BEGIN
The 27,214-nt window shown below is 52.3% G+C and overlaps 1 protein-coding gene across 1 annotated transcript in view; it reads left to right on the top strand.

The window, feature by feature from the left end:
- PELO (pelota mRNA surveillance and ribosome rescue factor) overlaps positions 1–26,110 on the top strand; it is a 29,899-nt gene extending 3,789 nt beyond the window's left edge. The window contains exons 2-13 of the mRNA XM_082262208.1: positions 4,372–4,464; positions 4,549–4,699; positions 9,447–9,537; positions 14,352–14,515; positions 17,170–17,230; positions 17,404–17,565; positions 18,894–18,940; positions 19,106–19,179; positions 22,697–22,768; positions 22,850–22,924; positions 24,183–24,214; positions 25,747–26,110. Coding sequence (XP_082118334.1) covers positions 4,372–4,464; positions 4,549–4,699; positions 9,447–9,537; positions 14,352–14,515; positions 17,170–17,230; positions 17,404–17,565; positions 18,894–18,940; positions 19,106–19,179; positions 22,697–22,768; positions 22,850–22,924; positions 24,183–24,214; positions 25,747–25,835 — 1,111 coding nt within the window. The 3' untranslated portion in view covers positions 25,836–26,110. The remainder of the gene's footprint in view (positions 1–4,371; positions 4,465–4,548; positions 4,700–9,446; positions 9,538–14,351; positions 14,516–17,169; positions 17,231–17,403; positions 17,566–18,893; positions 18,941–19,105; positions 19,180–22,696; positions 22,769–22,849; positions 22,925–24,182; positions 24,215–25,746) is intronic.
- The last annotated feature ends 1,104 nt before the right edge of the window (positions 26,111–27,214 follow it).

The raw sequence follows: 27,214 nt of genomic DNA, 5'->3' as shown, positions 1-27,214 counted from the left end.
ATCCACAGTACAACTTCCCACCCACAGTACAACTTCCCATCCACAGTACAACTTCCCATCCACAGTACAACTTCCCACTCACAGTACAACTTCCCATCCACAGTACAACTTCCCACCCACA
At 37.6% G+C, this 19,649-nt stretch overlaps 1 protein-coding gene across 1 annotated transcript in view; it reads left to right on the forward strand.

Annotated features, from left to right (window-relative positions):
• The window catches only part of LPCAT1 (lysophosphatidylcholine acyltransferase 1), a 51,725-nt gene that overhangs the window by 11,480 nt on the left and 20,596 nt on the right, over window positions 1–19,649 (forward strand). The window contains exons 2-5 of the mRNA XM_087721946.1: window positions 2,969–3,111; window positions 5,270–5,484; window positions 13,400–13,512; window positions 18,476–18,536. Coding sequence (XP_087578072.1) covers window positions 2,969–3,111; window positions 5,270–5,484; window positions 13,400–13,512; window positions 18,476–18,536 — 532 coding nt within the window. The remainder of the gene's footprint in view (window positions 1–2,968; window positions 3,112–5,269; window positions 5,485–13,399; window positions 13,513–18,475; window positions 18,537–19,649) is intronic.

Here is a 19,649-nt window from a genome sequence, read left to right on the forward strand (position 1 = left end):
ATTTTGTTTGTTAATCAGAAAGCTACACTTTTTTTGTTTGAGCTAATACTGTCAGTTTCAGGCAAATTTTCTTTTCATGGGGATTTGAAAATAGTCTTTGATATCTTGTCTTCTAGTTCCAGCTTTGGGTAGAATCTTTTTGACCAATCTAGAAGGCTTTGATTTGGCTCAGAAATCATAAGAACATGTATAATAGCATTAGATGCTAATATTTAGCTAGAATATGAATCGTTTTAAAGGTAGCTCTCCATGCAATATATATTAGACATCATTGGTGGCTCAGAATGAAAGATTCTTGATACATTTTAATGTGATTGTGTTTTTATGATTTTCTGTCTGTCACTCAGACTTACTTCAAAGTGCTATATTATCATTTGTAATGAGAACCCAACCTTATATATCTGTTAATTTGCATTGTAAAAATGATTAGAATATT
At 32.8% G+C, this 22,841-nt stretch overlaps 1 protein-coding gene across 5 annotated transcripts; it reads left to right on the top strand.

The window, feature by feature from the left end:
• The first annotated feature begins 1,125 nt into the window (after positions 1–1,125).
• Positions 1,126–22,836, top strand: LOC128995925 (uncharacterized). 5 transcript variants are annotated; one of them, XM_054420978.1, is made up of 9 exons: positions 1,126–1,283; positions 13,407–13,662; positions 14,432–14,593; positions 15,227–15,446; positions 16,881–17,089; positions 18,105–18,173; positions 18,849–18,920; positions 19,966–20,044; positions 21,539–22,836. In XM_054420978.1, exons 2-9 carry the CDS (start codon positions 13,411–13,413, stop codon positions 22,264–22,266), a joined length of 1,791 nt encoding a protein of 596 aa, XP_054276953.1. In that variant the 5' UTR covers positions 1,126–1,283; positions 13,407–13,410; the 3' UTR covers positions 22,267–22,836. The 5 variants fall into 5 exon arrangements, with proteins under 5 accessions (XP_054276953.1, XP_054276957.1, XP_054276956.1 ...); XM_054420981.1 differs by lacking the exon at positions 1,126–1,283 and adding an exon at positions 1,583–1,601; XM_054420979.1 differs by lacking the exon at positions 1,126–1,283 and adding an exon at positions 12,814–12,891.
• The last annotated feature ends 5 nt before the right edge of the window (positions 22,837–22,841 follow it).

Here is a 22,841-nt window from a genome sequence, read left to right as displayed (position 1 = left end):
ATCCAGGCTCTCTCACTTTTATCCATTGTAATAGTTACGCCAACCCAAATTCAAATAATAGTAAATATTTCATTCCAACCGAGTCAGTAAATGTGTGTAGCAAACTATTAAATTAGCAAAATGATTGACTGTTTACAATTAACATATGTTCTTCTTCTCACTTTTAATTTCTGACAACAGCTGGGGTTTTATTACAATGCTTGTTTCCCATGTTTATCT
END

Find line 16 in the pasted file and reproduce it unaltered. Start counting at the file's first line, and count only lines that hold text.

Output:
• The last annotated feature ends 5 nt before the right edge of the window (positions 22,837–22,841 follow it).